Edmonton's first carbon budget highlights lack of action and investment

· The Pulse

Despite declaring a climate emergency and aiming to be an emissions-neutral community by 2050, Edmonton's carbon deficit continues to grow, and current investments are not enough to achieve reduction targets, according to the city's new carbon budget.

Edmonton is budgeted to emit a total of 176 million tonnes of carbon dioxide equivalent (CO2e) from 2022 to 2050, based on targets that align with the Paris Agreement. That's an increase from the 135 million tonnes projected in City Plan. But without meaningful changes to the way the city as a whole operates and grows, even that larger budget will be fully depleted by 2037.

Over the 2023-2026 budget cycle, Edmonton's community emissions are forecasted to top 53.4 million tonnes of CO2e. According to the carbon budget, the quantifiable impacts of proposed 2023-2026 budget requests — even if fully funded — would only reduce emissions by 190,000 tonnes.

The new carbon budget will be presented to city council on Nov. 14. Before that, Mayor Amarjeet Sohi will be at the 2022 United Nations Climate Change Conference (COP27) in Sharm El-Sheikh, Egypt, to participate in a panel about municipal leadership in achieving net zero emissions.

"The City of Edmonton is committed to transitioning to a low-carbon future and reaching net zero greenhouse gas emissions by 2050," Sohi said in a news release. "Sharing ideas and information on projects like these and hearing from other international climate leaders will help us reach that target and preserve Edmonton's environment now and for future generations."

Expectations for city council to make progress on reducing emissions were high following last year's municipal election. Of the 12 members of council who completed Taproot's survey, all but one agreed with implementing the revised Community Energy Transition Strategy or going further. That plan calls for public and private investment totalling $24 billion over the next 10 years including annual spending of about $100 million on capital infrastructure and catalyst projects. Only Coun. Jennifer Rice said it might cost too much money. Coun. Karen Principe did not complete the survey.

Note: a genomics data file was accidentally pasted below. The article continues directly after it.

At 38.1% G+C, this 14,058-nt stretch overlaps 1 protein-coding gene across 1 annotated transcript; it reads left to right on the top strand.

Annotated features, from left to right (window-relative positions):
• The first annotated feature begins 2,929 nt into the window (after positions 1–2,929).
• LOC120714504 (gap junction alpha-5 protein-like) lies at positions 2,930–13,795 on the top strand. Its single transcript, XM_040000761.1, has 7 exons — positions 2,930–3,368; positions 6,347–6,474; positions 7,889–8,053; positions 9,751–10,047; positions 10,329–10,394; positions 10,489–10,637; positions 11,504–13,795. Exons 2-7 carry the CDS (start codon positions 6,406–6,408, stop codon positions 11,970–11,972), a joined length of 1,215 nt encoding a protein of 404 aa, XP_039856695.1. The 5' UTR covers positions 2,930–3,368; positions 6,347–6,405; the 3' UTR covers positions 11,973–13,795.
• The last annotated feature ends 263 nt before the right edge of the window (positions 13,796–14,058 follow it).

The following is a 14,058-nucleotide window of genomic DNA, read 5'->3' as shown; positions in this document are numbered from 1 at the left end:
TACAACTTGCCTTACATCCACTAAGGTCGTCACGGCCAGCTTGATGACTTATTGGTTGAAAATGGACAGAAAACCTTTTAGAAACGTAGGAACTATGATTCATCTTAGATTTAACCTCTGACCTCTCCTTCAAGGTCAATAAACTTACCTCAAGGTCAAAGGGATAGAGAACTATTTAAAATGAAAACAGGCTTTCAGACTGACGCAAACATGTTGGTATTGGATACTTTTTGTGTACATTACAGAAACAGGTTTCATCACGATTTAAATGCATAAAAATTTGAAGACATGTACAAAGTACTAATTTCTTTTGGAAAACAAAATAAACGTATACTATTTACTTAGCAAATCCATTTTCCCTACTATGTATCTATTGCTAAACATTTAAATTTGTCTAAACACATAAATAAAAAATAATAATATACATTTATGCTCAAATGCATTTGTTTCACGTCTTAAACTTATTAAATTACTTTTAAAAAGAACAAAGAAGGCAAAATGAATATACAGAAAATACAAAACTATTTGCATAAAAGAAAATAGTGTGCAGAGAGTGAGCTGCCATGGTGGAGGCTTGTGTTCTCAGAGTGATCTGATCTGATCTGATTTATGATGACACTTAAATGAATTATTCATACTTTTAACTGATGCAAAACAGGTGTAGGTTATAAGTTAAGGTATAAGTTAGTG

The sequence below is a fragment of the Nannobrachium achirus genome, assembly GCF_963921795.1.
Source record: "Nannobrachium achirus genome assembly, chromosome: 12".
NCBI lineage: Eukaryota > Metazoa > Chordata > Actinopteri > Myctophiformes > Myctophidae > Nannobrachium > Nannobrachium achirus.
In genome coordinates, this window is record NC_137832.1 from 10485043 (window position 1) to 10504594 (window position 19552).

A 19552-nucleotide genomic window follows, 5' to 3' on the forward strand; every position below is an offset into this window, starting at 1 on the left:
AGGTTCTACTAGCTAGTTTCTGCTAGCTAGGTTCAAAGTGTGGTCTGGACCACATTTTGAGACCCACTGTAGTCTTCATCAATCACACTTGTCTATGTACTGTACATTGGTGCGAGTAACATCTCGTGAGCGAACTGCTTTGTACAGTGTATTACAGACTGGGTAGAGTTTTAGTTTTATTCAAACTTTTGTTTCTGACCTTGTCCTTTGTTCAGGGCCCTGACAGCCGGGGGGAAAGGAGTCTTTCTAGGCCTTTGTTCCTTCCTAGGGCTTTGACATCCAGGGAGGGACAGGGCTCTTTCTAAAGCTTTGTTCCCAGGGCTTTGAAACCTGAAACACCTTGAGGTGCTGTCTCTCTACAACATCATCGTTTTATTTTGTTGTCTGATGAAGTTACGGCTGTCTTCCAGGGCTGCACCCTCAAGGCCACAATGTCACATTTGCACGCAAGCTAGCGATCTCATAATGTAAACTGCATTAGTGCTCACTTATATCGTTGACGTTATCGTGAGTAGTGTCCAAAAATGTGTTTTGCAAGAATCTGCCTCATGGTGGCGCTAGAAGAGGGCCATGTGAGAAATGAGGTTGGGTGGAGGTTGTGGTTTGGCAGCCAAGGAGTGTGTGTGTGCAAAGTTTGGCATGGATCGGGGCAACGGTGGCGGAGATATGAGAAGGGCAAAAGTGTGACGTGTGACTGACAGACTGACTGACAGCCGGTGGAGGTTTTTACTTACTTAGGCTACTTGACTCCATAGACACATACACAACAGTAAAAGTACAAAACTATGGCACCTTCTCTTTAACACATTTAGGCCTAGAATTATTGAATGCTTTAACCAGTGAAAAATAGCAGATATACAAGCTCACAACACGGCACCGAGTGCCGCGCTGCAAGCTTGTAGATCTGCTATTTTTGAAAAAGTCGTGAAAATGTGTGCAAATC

And when asked about incorporating the effects on climate into city council's decision-making, nine said every decision has climate implications. Half of the 16,000 voter responses completed in the days leading up to the election agreed.

During its city-wide public engagement on the upcoming budget that took place over the summer, administration heard that Edmontonians "want the city to set long-term plans that take action to improve environmental sustainability and address impacts of climate change."

A chart showing historical and forecasted community emissions from 2015 through 2050, showing a pretty flat line from 2022 to 2050 and a growing deficit as emissions are supposed to trend towards net zero

Without meaningful changes to the way the city as a whole operates and grows, Edmonton's 2050 carbon budget will be fully depleted by 2037. (2023-2026 Carbon Budget: Attachment 1)

Without meaningful changes to the way the city as a whole operates and grows, Edmonton's 2050 carbon budget will be fully depleted by 2037. (2023-2026 Carbon Budget: Attachment 1)

Critics were quick to point out shortcomings in the new carbon budget, with several noting that the document suggests the Yellowhead Trail Freeway Conversion Project might "enable decreases in emissions related to reduced reduction."

"Induced demand is a well-reported phenomenon," tweeted Paths for People, which advocates for active transportation. It said the Yellowhead Trail project "is fundamentally not a project that will reduce emissions" and said it was "embarrassed" by the carbon budget.

Speaking Municipally co-host Troy Pavlek offered a similar critique on Twitter and in Episode 197. He noted that the Gateway Boulevard Renewal project, which will result in the same four-lane roadway without significant changes to support active transportation, was not quantified in the carbon budget.

"Unless city council substantially digs in its heels and pushes back, we're about to see a four-year budget that completely ignores a climate emergency," he said.

In its report accompanying the carbon budget, administration stressed that carbon budgeting is a new field of work and Edmonton is one of the first municipalities in Canada to incorporate a carbon budget into its financial process. It also said that the process of developing the carbon budget — a "significant" step for the city — led to several lessons that will be applied to future work.

In a series of tweets posted on Nov. 4, the city explained that "we still have a lot of work to do and the carbon budget will evolve with experience," adding that it was working to shift the city to more sustainable transportation options. "But we have lots of roads and we need to look at their carbon impacts."

Hear more about the carbon budget and the city's proposed 2023-2026 operating budget on the Nov. 4 episode of Taproot's civic affairs podcast.